By Logan Manning

As I stood in Tappan Square on September 20th, I couldn’t help but notice the obvious irony and symbolism in the overwhelming light and heat mercilessly beamed down by the morning sun upon the faces of those attending that morning’s climate strike. Collectively, we were accosted by an unrelenting reminder that our efforts to address the ongoing collapse of our planet’s ecosystems and climate exist in the face of forces of almost incomprehensible magnitude and power.

For many, I imagine the experience of attending the climate strike was an uplifting one. Our community demonstrated real solidarity with the most vulnerable among us who have, and will continue to, experience the most brutal effects of the climate crisis.

However, I think that the immense power of that September morning sun was emblematic of an important political reality. Underneath the honest intentions of the climate strike lies a specific type of environmental politics which refuses to confront the true nature and scope of the power of global capitalism.

Grassroots political organization, at its most fundamental, is the attempt to confront, seize, and ultimately maintain power. The Oberlin climate strike offered ample personal accounts of the pain which climate change will continue to inflict upon an ever-growing number of human lives. However, its strategies and rhetoric declined to account for the capitalist political and economic structures under which the climate crisis has emerged. The result: a political movement unequipped to meaningfully confront and defeat the systems of power responsible for leading the planet to the brink of ecological collapse.

It is crucial that we do not conceive of the climate crisis as a simple “problem,” a mere inconvenience, arising within the context of a functional economic and political system. Fundamental to the basic existence of capitalism is profit, for which growth is a necessary precondition. The commodification of nature itself under capitalism, alongside capital’s basic requirement of endless growth, ensures that environmental destruction is a permanent fixture of capitalism. It is of dire importance that this context informs our political struggle for environmental justice.

The responses to the climate crisis deemed politically feasible by the mainstream in America are uniformly resigned to the realm of electoral politics. Proposed action rarely extends beyond voting, pressuring elected officials, and attending rallies. While electoralism is a necessary aspect of political organization in the US, limiting ourselves to only these forms of political action is a mistake.

The American state is designed to act upon the whim of business and its interests. Checks and balances, judicial review, the electoral college, voter suppression, widespread inequality, decentralization of power, etc. all work to eradicate the possibility for a coherent and centralized state policy shaped by truly democratic means. Democratic representatives, faced with the immense costs associated with running a successful campaign, are presented with a largely unfettered system of influence from business (ranging from entirely legal lobbying to bare-faced bribery). Dependent upon this system of financial contributions for electoral success, representatives sacrifice the pursuit of ambitious legislation in exchange for constant reconciliation with the interests of capital.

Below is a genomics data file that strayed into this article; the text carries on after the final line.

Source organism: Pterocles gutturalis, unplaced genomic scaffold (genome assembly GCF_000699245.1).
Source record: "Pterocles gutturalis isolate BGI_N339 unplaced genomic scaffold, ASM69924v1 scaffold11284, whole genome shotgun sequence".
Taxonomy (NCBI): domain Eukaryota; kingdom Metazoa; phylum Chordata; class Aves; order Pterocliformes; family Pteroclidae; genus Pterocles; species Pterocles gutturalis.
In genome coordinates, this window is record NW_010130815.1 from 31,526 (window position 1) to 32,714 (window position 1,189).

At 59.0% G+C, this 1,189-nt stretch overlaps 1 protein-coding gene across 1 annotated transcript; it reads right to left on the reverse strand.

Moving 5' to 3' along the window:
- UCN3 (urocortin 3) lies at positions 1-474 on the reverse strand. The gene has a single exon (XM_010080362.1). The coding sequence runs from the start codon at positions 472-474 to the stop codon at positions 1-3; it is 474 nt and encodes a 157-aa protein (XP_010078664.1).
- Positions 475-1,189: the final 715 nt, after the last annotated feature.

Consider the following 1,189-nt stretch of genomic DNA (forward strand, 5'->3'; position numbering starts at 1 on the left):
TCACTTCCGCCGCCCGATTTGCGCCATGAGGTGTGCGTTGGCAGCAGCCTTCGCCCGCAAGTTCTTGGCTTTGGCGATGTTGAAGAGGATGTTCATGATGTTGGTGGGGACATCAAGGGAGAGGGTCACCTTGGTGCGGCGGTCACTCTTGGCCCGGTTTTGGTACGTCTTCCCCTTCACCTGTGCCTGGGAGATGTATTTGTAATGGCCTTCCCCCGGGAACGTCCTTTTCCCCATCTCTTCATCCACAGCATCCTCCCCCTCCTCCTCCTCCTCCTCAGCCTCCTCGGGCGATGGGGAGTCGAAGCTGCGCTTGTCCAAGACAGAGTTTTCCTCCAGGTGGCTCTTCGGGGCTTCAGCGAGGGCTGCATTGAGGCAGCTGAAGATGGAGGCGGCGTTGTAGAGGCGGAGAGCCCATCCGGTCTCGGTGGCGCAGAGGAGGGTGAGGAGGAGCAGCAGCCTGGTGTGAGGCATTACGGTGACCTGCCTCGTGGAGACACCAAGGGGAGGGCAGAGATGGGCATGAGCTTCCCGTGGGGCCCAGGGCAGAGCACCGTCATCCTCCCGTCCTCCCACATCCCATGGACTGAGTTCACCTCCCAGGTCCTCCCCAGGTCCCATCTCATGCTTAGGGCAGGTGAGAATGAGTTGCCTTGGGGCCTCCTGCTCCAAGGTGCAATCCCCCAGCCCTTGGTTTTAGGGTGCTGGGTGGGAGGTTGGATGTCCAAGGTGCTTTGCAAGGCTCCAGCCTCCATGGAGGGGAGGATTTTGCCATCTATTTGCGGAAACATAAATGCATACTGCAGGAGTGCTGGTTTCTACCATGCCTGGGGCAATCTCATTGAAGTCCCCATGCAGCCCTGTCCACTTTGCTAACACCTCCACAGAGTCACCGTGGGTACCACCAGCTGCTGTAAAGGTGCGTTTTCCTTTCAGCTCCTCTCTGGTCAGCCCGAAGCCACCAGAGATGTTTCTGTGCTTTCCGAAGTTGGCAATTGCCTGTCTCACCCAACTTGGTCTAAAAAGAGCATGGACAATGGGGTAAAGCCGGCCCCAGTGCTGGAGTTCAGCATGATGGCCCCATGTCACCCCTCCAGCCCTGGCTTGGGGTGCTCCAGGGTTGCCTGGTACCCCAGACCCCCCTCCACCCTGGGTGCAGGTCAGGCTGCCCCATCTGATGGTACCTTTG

In 2018, the oil and gas lobby spent more than 125 million dollars on legal contributions and donations to political campaigns and representatives. Oil and gas lobbying totals have surpassed 100 million dollars a year for 10 consecutive years. This wealth has and will continue to be spent with the expressed goal of preventing our liberal democratic institutions from allowing radical change to occur in response to the climate crisis. The environmental reality in 2019 demonstrates that this wealth is effectively achieving its goals.

We must extend our political imagination beyond the realm of liberal democracy, towards actions which directly confront capital and business as the largest and most powerful organized interest in this country and the world. Our calls for democratic engagement must be accompanied by a call for the organization of the only interest group which wields power comparable to that of capital: the working class.

The #NoDAPL movement, an Indigenous-led direct action which resisted the construction of the 1,172-mile-long Dakota Access Pipeline in 2016, provides us with an empirical example of what this type of political activism can look like. It is an exemplary model of a coalition of working people, directly resisting the destruction of the environment in the name of profit. We would do well in adopting this model as foundational to our political response to the climate crisis.

#NoDAPL, and actions like it, show that if we wish to truly resist the forces actively destroying our planet, mere electoral action is not enough. We must build broad coalitions with the tactics and numbers that equip us to confront the powers which maintain the capitalist status quo through direct, material action and struggle.

By honestly analyzing power under capitalism, we give ourselves the capacity to respond to the collapse of our climate with direct and effective resistance to the powers that be. And in that, I think we will find a bountiful source of hope for a future much more just and equitable than the one of crisis and horror which we are heading towards, while also finding the power to make that brighter future a reality for all.